Factor Four: “The effect of the use upon the potential market for or value of the copyrighted work.” This is the best, and the worst, factor. It gets to the heart of copyright’s purpose: to encourage expression by giving copyright owners the exclusive right to exploit their works. But the analysis is hardly ever easy or consistent. How do you identify “potential” markets? How do you measure “potential” value? What about licensing? What if the infringer opened up a market the copyright owners never thought of? You’d think this factor would all but require expert testimony, but you hardly ever see it. Courts usually just take a common-sense stab at the issue, but since economics is often counter-intuitive, that’s not always a good thing, especially when the reasoning gets circular. This is regarded as major factor.[ref]And for a while, it was regarded as THE factor, but no longer.[/ref]

Weighing the Factors

In theory, none of these factors is determinative. Indeed, in theory, courts aren’t even limited to these factors (though they rarely go beyond them[ref]Preferring to shoehorn new factors into already-existing factors.[/ref]). Court are supposed take every fair-use case on its own terms, and they are to weigh each factor according to the particular circumstances of the case. In theory, a strong showing in one factor could overwhelm all the other factors.
In practice, courts are reluctant to do any weighing at all. Once they’ve decided the fair use question, they tend to make all of the factors weigh in favor of—or, at least be neutral to—their decision.[ref]As Ron Coleman put it (discussing this case), “Judges love to run the table.”[/ref] This often leads to factors being twisted up, which leads to uncertainty for how to apply that factor, which leads to greater uncertainty.
Uncertainty in fair use is inevitable. There are too many kinds of works and to many kinds of uses to come up with any set of rules that would allow for consistency. See, for example, the failure of Judge Leval’s “transformative use.” We have no choice but for courts to make ad hoc decisions based on the circumstances and arguments presented to them. Instead, we should strive for honesty and transparency. Acknowledge that some fair uses cases are close and difficult. Acknowledge that balancing and weighing is an important part of the analysis. Acknowledge the value judgments implicit in the balancing and weighing process, and be prepared to have other courts disagree.

The Case: The Perils of Finding Stuff on the Internet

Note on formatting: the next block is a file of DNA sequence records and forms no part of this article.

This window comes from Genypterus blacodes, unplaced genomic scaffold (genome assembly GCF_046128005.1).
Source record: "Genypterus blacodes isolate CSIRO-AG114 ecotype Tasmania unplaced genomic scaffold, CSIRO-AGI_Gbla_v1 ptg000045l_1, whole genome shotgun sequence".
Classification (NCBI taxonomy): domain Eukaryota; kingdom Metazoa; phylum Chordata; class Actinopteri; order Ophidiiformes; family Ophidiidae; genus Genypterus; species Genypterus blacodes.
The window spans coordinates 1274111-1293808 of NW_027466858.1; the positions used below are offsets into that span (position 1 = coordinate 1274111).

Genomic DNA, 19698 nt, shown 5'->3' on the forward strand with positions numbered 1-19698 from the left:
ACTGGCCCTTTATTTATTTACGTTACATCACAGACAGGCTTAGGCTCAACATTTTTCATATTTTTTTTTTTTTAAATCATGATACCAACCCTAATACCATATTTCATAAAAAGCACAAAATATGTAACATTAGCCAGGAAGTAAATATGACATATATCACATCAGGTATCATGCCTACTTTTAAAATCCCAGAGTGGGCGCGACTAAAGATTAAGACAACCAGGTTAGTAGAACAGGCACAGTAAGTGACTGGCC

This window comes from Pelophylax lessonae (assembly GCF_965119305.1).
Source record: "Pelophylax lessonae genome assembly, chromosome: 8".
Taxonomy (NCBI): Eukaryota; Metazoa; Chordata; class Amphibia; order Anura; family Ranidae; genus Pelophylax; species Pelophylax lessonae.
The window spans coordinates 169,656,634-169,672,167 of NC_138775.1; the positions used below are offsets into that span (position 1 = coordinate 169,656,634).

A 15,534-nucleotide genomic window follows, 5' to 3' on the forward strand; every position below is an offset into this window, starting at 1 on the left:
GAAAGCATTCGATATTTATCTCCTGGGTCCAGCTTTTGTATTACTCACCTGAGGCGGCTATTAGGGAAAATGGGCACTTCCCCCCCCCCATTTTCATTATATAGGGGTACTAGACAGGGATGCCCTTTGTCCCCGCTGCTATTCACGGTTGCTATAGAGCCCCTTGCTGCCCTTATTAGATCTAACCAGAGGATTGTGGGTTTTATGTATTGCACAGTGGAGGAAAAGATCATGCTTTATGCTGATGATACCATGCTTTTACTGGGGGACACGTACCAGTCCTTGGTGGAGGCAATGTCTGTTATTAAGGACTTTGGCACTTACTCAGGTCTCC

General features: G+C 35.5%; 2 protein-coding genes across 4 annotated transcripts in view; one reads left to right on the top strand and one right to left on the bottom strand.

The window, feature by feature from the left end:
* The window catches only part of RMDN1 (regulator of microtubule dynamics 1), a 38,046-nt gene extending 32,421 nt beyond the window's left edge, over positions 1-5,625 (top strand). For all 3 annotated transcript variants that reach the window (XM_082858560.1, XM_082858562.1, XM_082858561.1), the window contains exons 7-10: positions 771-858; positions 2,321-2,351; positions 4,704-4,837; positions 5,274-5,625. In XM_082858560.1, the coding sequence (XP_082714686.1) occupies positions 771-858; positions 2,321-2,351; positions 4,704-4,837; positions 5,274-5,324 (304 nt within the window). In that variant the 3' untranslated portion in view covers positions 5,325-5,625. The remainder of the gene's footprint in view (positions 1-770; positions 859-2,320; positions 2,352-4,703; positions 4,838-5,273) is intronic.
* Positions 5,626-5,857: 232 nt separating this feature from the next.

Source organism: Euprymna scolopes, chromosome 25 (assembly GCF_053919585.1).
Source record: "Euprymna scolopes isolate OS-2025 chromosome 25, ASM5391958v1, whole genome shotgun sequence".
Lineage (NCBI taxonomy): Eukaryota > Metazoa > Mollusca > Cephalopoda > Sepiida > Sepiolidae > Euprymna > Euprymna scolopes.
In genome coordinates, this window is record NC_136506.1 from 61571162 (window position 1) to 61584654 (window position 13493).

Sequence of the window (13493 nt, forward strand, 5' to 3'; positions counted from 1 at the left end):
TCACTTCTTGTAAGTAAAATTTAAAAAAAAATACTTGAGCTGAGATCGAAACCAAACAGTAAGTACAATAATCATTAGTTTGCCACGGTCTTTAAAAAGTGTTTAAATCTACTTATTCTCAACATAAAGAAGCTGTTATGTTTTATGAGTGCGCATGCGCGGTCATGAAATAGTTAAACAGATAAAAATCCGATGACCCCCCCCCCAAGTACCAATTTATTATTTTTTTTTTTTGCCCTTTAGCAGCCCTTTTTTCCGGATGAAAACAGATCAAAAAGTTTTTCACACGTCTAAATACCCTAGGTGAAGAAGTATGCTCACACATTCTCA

The defendant in the case organizes an annual film festival. In order to attract attendees, the defendant’s website provides information about the surrounding neighborhoods, such as lodging, transportation and attractions. The defendant’s owner found a great photograph of one of those neighborhoods. It didn’t have any copyright information on it, so he assumed that it was OK to use. By cropping it strategically (and using about half of it), the defendant was able to use the photograph as a kind of map, showing restaurants and points of interest.
The plaintiff is a professional photographer. He took the picture that defendant’s owner found on the internet. He offered to sell licenses to and copies of the photograph. He succeeded only six times, four of which took place before the defendant started using the photograph, but eventually he gave up trying to monetize it.

Russell Brammer’s “Adams Morgan at Night” (2011)


When plaintiff found out about the defendant’s use of the photograph, he directed his lawyer to demand that it be removed. Defendant complied immediately. The plaintiff sued anyway.

A screen capture of a page from Northern Virginia Film Festival 2016 website, showing the cropped version of Brammer’s photograph.


So, what do you think? Fair use? Click here for the answer.

Rick Sanders

Rick is the litigation half of Aaron & Sanders, PLLC; and, from 2012 to 2014, an adjunct professor at Vanderbilt University Law School, where he was teaching Copyright Law. Vandy also happens to be where he got his law degree in 2000. After graduation, he practiced at a major intellectual-property law firm in Silicon Valley for a few years. He returned to Nashville in 2004, where he worked for a large Nashville firm, practicing as much intellectual-property law as he could, but also a lot of commercial law. He left that firm in 2011 to start Aaron & Sanders with Tara Aaron, so he could practice intellectual-property law full time and work with start-ups and other non-institutional clients.